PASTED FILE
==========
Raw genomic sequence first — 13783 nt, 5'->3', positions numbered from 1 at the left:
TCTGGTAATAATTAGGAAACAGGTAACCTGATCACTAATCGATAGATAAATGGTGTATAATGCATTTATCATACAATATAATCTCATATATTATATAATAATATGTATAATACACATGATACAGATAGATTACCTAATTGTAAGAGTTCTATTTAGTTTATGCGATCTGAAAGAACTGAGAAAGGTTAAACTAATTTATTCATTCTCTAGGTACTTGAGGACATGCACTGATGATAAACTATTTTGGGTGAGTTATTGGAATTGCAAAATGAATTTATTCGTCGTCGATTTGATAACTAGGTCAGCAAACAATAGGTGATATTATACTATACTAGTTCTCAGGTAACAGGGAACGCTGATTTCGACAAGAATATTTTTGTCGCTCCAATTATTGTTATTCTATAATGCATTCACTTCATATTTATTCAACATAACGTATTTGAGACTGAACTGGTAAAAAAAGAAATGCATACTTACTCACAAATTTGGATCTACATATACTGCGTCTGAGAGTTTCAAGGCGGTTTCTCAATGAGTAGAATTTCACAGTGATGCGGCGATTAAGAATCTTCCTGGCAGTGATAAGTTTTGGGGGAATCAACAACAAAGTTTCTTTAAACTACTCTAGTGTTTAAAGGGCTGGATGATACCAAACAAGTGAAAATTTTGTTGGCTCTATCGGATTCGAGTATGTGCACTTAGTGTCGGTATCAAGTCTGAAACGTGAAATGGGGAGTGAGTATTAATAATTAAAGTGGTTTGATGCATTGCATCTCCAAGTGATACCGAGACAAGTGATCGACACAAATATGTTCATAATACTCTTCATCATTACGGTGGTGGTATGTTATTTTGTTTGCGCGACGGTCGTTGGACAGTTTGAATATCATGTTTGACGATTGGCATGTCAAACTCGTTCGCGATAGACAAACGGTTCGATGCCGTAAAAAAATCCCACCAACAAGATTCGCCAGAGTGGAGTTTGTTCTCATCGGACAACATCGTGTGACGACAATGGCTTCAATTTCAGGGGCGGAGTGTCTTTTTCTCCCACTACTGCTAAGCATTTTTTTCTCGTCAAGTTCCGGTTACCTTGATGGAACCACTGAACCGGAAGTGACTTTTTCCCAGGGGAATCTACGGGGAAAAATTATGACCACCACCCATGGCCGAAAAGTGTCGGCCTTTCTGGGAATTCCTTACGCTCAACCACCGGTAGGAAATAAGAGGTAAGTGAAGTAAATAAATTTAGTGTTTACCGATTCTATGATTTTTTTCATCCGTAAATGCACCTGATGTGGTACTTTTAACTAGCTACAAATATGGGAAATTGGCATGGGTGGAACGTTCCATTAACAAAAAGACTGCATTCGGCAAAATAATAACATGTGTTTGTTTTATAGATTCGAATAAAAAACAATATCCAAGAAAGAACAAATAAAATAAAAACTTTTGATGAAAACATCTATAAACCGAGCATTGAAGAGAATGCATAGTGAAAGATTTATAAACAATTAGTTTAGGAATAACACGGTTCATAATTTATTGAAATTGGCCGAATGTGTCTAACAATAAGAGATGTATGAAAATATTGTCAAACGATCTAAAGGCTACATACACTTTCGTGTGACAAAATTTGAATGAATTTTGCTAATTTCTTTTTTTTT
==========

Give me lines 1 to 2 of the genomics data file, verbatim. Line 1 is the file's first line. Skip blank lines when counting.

Raw genomic sequence first — 13783 nt, 5'->3', positions numbered from 1 at the left:
TCTGGTAATAATTAGGAAACAGGTAACCTGATCACTAATCGATAGATAAATGGTGTATAATGCATTTATCATACAATATAATCTCATATATTATATAATAATATGTATAATACACATGATACAGATAGATTACCTAATTGTAAGAGTTCTATTTAGTTTATGCGATCTGAAAGAACTGAGAAAGGTTAAACTAATTTATTCATTCTCTAGGTACTTGAGGACATGCACTGATGATAAACTATTTTGGGTGAGTTATTGGAATTGCAAAATGAATTTATTCGTCGTCGATTTGATAACTAGGTCAGCAAACAATAGGTGATATTATACTATACTAGTTCTCAGGTAACAGGGAACGCTGATTTCGACAAGAATATTTTTGTCGCTCCAATTATTGTTATTCTATAATGCATTCACTTCATATTTATTCAACATAACGTATTTGAGACTGAACTGGTAAAAAAAGAAATGCATACTTACTCACAAATTTGGATCTACATATACTGCGTCTGAGAGTTTCAAGGCGGTTTCTCAATGAGTAGAATTTCACAGTGATGCGGCGATTAAGAATCTTCCTGGCAGTGATAAGTTTTGGGGGAATCAACAACAAAGTTTCTTTAAACTACTCTAGTGTTTAAAGGGCTGGATGATACCAAACAAGTGAAAATTTTGTTGGCTCTATCGGATTCGAGTATGTGCACTTAGTGTCGGTATCAAGTCTGAAACGTGAAATGGGGAGTGAGTATTAATAATTAAAGTGGTTTGATGCATTGCATCTCCAAGTGATACCGAGACAAGTGATCGACACAAATATGTTCATAATACTCTTCATCATTACGGTGGTGGTATGTTATTTTGTTTGCGCGACGGTCGTTGGACAGTTTGAATATCATGTTTGACGATTGGCATGTCAAACTCGTTCGCGATAGACAAACGGTTCGATGCCGTAAAAAAATCCCACCAACAAGATTCGCCAGAGTGGAGTTTGTTCTCATCGGACAACATCGTGTGACGACAATGGCTTCAATTTCAGGGGCGGAGTGTCTTTTTCTCCCACTACTGCTAAGCATTTTTTTCTCGTCAAGTTCCGGTTACCTTGATGGAACCACTGAACCGGAAGTGACTTTTTCCCAGGGGAATCTACGGGGAAAAATTATGACCACCACCCATGGCCGAAAAGTGTCGGCCTTTCTGGGAATTCCTTACGCTCAACCACCGGTAGGAAATAAGAGGTAAGTGAAGTAAATAAATTTAGTGTTTACCGATTCTATGATTTTTTTCATCCGTAAATGCACCTGATGTGGTACTTTTAACTAGCTACAAATATGGGAAATTGGCATGGGTGGAACGTTCCATTAACAAAAAGACTGCATTCGGCAAAATAATAACATGTGTTTGTTTTATAGATTCGAATAAAAAACAATATCCAAGAAAGAACAAATAAAATAAAAACTTTTGATGAAAACATCTATAAACCGAGCATTGAAGAGAATGCATAGTGAAAGATTTATAAACAATTAGTTTAGGAATAACACGGTTCATAATTTATTGAAATTGGCCGAATGTGTCTAACAATAAGAGATGTATGAAAATATTGTCAAACGATCTAAAGGCTACATACACTTTCGTGTGACAAAATTTGAATGAATTTTGCTAATTTCTTTTTTTTT